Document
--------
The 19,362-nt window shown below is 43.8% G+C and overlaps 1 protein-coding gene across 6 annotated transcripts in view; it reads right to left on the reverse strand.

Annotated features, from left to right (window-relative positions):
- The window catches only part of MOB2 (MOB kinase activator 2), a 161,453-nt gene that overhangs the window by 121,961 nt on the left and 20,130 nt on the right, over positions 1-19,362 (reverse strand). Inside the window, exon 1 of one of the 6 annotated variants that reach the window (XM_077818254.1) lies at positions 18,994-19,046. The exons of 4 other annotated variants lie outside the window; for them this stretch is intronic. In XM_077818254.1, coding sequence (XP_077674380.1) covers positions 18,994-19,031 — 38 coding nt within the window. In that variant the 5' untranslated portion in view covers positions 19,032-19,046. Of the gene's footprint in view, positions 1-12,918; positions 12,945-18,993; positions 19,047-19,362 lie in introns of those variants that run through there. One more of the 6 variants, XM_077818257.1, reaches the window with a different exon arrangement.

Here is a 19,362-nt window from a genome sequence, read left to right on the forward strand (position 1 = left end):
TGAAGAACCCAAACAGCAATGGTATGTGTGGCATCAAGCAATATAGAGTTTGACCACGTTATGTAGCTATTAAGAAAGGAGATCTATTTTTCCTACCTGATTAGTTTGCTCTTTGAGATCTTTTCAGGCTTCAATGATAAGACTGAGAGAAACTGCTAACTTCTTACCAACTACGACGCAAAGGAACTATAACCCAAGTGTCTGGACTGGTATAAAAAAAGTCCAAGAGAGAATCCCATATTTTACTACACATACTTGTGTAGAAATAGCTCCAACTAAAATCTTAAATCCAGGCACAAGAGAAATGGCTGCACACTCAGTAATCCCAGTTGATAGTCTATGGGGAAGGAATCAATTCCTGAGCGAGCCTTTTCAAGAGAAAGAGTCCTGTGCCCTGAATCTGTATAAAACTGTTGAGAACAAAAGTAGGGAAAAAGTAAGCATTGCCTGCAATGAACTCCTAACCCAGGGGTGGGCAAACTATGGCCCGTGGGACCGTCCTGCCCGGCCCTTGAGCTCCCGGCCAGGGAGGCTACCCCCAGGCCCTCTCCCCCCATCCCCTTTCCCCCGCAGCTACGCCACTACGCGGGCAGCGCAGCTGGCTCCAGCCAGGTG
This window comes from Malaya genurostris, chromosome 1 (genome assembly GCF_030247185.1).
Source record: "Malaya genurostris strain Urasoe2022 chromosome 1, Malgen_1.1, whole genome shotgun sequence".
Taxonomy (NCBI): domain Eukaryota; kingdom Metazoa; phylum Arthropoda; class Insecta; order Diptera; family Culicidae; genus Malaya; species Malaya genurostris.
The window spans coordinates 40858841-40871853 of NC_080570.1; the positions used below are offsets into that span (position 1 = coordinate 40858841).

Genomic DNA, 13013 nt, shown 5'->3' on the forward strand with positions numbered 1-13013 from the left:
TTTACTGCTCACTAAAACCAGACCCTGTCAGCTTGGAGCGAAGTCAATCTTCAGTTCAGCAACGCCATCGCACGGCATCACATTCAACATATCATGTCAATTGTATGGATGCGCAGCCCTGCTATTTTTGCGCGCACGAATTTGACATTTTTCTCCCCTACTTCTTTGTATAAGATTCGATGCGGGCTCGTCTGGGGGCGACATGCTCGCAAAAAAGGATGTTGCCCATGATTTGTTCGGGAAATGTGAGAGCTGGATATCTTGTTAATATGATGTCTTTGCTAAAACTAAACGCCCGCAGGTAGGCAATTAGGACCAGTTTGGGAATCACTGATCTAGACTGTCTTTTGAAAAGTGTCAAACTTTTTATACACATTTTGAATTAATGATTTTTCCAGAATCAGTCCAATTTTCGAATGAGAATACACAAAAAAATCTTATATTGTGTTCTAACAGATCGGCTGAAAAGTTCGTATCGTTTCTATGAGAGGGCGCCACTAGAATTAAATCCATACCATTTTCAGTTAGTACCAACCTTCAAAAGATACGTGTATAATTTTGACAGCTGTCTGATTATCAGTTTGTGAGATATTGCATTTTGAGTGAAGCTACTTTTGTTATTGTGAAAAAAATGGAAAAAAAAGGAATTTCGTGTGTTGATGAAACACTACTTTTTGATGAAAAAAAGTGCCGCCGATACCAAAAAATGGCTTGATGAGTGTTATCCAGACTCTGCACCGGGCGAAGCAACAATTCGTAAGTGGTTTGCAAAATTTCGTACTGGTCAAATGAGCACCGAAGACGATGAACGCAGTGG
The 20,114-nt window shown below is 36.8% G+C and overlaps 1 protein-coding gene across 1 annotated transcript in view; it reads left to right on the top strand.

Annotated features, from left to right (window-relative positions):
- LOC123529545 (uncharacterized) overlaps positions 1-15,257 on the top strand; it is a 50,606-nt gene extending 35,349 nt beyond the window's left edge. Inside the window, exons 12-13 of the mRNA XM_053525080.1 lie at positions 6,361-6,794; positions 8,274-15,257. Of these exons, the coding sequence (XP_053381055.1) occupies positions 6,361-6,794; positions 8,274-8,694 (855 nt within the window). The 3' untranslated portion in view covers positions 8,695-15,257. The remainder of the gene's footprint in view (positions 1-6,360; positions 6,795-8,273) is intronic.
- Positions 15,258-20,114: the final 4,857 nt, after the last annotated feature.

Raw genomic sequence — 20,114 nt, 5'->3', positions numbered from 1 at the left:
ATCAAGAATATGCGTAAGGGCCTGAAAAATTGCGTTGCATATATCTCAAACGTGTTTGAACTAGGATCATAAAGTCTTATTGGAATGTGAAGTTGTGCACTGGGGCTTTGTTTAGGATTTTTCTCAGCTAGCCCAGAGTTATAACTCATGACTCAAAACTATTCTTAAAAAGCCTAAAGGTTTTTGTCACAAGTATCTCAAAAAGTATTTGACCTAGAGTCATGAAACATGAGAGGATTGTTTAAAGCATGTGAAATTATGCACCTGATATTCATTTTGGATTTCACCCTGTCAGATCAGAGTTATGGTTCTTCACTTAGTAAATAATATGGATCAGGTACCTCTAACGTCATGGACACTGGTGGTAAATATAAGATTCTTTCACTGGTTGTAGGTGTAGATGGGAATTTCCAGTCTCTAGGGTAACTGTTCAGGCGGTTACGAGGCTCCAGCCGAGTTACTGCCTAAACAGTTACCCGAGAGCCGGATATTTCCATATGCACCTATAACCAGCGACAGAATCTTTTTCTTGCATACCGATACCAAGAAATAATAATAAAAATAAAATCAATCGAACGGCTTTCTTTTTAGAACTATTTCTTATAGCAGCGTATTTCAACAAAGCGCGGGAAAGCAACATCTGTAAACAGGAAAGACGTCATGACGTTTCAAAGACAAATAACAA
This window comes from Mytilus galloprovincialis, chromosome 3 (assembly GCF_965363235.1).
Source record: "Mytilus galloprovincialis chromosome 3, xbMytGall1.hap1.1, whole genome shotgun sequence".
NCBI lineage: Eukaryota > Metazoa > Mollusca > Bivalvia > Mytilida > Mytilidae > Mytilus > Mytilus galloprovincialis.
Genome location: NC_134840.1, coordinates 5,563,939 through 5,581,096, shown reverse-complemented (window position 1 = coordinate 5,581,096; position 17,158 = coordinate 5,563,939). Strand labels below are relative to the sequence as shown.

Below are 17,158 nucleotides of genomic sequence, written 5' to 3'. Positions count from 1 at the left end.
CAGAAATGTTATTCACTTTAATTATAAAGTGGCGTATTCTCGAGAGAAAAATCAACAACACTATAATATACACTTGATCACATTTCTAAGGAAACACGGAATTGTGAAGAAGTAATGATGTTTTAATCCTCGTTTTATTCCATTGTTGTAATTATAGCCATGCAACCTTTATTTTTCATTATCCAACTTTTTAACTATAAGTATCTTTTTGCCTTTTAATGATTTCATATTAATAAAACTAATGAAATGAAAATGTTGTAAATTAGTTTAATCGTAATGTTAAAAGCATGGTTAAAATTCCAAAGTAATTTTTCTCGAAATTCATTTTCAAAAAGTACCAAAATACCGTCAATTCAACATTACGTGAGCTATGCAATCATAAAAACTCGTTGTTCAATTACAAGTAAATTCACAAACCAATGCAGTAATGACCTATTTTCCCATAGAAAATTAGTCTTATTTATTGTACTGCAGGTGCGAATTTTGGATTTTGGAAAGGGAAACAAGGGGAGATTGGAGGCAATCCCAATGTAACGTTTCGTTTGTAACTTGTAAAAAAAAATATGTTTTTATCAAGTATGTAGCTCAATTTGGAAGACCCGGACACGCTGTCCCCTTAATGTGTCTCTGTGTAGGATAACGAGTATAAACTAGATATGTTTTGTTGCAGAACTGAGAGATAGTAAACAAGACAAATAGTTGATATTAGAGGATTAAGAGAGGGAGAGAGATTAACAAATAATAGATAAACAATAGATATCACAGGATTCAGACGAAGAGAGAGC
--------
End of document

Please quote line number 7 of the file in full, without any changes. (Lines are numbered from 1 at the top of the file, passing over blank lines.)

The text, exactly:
Source record: "Malaya genurostris strain Urasoe2022 chromosome 1, Malgen_1.1, whole genome shotgun sequence".